Abdulai Swaray spent his entire childhood living in Sierra Leone; at the time the country was steeped in suffering at the hands of a raging civil war. Years later, Swaray made a connection with the Ramapo community through the Sierra Leone study abroad program and now attends Ramapo, studying information technology.
Over his summer vacation Swaray returned to Sierra Leone to find his country once again in turmoil, shaken by a much different aggressor: the Ebola virus.
“I was in Sierra Leone when the outbreak started and I was not able to enjoy my summer vacation,” said Swaray. “I have all my families in Sierra Leone and I also have a charitable organization in Sierra Leone, which I'm doing to help out people in various communities in Pujehun District … I have never wanted to see my people suffer again.”
According to the World Health Organization, the Ebola virus is transmitted from wild animals to humans and spreads within the human population through the transmission of bodily fluids. The recent epidemic in Africa is the largest Ebola outbreak in history. Ebola can be cured through treatment; however, there is currently no approved vaccination. Exacerbating the issue is the lack of knowledge about preventative measures in the area. The average survival rate of persons infected with Ebola is 50 percent.
Because of the dangers presented by this disease, Ramapo’s annual study abroad to Sierra Leone was relocated to Ghana. The nursing program has been running this trip since 2008, which was thwarted when the International Risk Committee deemed it too dangerous.
According to Kathleen Burke, the assistant dean of nursing programs, the Ramapo community has a strong link to Sierra Leone because of the nursing program’s partnership with the school of nursing in Sierra Leone.
“We’ve had students from Sierra Leone come here and we’ve had graduate students who’ve lived on campus, because we’re increasing the capacity of the nursing program … This is a real act of partnership and these are our colleagues. They have become our friends and it’s devastating to see the strife that they find themselves in,” said Burke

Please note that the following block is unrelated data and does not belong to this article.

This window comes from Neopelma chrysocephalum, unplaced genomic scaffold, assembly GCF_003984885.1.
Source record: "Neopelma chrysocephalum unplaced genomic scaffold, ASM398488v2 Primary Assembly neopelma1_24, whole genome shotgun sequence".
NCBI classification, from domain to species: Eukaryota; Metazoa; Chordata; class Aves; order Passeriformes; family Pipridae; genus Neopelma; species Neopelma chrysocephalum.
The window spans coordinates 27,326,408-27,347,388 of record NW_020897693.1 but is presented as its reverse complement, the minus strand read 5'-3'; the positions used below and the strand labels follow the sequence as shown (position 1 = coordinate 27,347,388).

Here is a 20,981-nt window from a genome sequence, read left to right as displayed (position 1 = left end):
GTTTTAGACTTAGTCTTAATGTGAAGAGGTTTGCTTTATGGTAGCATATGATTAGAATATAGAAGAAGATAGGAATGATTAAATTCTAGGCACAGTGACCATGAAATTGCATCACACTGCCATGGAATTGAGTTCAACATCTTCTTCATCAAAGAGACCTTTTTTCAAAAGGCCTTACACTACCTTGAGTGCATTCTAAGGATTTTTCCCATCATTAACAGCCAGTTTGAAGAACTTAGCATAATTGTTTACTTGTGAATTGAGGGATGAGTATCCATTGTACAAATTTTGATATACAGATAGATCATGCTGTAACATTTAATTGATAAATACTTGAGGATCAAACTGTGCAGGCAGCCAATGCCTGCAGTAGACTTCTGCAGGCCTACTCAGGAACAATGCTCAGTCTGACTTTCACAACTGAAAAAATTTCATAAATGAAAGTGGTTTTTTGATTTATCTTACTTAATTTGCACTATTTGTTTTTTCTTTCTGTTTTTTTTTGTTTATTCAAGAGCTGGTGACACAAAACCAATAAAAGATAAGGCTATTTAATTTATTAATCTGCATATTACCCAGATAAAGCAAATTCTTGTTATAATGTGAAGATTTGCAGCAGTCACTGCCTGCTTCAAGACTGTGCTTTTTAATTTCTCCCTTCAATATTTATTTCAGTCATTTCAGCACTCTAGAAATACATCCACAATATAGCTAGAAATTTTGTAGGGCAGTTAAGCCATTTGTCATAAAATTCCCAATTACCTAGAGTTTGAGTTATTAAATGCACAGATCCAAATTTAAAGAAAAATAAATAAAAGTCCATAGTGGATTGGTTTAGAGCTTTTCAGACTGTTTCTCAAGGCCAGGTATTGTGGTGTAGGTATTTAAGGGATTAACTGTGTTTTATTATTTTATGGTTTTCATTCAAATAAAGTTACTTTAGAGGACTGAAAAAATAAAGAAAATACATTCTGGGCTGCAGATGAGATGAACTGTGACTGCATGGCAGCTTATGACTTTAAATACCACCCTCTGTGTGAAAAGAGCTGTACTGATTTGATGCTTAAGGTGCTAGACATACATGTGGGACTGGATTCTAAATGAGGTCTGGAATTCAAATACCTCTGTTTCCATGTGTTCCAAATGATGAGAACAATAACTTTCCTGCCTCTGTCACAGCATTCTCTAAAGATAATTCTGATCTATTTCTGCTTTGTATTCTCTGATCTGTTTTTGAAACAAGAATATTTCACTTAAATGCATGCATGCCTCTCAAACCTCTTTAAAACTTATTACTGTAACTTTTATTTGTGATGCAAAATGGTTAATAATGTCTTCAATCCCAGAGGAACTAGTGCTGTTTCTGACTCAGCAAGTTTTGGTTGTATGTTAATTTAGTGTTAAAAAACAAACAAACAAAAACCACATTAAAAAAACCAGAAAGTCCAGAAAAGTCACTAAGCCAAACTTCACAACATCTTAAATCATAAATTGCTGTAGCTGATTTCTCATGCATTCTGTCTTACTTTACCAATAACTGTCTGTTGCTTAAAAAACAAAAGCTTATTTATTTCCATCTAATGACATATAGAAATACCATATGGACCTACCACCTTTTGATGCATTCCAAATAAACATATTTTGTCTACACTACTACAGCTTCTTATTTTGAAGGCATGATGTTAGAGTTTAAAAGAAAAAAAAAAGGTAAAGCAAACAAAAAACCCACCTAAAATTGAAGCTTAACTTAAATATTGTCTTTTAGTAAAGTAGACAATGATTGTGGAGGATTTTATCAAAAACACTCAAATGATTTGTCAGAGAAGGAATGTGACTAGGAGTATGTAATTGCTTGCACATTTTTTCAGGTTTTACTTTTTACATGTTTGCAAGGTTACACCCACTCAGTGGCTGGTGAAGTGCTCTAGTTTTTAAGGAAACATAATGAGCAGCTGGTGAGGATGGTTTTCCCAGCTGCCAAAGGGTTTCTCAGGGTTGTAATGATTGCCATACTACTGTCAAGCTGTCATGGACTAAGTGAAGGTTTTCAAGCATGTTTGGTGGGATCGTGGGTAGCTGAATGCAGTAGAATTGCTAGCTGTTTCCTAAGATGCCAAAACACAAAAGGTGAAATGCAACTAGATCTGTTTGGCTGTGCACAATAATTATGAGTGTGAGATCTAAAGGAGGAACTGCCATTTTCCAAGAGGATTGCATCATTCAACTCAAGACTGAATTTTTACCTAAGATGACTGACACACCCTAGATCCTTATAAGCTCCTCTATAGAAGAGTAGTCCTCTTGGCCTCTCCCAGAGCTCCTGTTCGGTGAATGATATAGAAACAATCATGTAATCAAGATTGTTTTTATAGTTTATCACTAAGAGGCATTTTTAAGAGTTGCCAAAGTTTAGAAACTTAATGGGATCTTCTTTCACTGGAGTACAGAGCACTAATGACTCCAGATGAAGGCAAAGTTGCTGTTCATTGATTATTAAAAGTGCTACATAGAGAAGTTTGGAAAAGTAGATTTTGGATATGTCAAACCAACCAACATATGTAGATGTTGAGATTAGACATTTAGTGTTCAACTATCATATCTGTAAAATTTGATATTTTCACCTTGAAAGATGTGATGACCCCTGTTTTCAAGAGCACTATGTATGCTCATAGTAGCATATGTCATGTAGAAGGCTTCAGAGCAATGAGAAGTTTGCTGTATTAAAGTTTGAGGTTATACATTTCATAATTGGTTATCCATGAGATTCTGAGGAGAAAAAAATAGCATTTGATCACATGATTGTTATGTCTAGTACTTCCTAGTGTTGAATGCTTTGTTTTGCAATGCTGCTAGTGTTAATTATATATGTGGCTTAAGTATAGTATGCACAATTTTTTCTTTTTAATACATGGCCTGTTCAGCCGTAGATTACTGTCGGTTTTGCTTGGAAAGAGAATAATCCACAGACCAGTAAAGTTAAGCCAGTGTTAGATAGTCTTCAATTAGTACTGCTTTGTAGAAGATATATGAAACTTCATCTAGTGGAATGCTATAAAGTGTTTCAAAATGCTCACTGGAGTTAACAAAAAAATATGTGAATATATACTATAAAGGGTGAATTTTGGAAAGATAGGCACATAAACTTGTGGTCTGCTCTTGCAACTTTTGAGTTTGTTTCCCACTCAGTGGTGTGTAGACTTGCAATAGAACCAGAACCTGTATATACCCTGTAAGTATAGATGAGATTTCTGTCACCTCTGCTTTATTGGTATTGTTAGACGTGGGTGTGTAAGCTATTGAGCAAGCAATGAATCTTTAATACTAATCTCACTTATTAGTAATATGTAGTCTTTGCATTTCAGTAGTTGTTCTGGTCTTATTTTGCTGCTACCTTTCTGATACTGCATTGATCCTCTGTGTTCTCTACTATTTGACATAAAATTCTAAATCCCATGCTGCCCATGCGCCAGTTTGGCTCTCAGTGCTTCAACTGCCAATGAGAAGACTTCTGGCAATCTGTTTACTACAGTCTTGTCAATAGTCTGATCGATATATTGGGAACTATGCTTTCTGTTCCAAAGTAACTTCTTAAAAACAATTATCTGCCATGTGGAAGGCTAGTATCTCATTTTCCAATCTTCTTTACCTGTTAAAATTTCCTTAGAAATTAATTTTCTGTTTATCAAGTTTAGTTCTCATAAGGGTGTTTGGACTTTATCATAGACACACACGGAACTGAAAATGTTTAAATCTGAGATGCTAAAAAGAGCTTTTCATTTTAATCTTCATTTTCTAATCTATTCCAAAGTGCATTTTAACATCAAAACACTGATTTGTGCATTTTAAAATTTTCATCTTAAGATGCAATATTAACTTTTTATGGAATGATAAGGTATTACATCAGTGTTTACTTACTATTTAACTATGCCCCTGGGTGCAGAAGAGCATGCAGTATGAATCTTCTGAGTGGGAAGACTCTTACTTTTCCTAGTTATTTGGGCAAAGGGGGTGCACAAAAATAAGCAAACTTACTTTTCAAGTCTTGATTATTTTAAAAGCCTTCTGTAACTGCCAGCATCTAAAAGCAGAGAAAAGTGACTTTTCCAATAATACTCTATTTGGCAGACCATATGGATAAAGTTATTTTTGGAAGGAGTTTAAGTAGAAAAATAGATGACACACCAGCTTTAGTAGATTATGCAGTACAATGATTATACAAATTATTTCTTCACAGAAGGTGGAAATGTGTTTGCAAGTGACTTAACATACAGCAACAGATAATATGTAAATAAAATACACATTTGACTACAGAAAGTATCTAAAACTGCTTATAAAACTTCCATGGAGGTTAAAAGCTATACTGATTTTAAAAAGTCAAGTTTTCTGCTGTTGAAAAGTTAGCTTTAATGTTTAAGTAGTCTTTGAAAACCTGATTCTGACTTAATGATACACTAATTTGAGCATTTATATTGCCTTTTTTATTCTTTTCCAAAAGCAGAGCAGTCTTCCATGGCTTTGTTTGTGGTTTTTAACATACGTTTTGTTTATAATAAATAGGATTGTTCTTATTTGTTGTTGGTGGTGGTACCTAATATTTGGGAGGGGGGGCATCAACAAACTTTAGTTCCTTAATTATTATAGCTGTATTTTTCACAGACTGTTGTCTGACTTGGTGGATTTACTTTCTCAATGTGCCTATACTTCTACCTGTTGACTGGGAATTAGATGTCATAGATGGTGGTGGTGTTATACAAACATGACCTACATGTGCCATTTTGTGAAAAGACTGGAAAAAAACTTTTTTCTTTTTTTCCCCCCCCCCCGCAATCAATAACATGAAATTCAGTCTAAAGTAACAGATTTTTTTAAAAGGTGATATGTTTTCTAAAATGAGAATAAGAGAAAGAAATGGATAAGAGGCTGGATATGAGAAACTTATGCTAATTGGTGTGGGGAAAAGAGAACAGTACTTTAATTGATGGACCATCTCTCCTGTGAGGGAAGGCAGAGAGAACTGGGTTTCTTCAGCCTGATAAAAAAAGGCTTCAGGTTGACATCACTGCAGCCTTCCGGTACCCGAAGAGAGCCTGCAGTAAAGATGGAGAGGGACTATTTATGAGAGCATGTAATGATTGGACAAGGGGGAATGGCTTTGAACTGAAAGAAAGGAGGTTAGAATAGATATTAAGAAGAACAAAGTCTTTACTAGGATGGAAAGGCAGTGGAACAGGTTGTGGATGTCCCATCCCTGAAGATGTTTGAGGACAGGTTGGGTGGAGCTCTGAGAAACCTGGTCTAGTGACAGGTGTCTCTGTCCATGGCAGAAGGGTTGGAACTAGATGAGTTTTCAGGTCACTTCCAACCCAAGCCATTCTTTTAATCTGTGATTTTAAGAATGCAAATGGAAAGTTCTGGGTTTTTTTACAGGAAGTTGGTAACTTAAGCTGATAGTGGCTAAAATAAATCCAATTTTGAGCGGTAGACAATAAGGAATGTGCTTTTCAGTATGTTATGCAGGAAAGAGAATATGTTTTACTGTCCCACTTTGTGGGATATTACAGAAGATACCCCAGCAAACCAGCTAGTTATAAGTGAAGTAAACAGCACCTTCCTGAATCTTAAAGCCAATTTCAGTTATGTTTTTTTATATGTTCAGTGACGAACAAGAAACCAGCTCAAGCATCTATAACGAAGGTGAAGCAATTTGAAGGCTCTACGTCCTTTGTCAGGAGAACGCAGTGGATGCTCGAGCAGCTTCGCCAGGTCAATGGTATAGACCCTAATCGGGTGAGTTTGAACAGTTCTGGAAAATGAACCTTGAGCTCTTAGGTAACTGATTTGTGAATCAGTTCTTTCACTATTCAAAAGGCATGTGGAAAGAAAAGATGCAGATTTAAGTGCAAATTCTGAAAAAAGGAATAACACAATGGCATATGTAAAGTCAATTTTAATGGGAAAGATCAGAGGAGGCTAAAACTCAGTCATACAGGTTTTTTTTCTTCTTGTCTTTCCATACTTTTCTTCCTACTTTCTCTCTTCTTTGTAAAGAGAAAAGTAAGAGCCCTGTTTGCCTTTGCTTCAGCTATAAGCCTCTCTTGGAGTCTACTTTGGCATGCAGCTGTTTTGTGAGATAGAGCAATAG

Burke, along with Dr. Elaine Patterson, a nursing professor here at Ramapo, have been working with Swaray and his organization, Young Vision Africa, as well as other charitable organizations, most notably Doctors Without Borders, to help spread awareness about Ebola.
“When I first heard about Ebola, I never knew what it actually meant to someone being infected, until the day I decided to visit one the health centers of Ebola victims … It is very sad and the hardest experience I have ever encountered after the civil war,” said Swaray. “From that end, I started doing some sensitization and helping out people with some preventive materials.”
The link between Sierra Leone and Ramapo goes beyond the nursing program, as some students and staff have family members and friends in the area. Professor of sociology Erin Augis has family in Senegal, a country very near Sierra Leone. According to Augis, people in the U.S. have a responsibility to assist those devastated by Ebola.
“We, as Westerners, should not simply shake our heads in dismay at yet another misfortune that has befallen Africa, but instead, endeavor to consider global neoliberal economic processes that have greatly compounded poverty in Africa the last 50 years,” she offered.
According to Swaray, one of the biggest contributors to the Ebola outbreak is the lack of food. Because the country has been on lockdown, it has been difficult for outreach programs to bring in supplies. With little food coming in, those fighting the virus have become even weaker due to their lack of sustenance.
This pressing need for assistance and the close personal relationships the students and faculty of Ramapo have formed with the people of Sierra Leone contribute to Burke, Patterson and Swaray’s mission to educate the Ramapo community on the Ebola virus and urge them to donate what they can to the cause. Because of the connections the Ramapo community has formed with those in Sierra Leone, Patterson assures that any money given to her or her colleagues for the cause will go directly to those in need.
“This condition exists. It is very serious,” Patterson said. “We’re not just getting on a bandwagon to talk about something that’s happened globally. We have a direct connection.”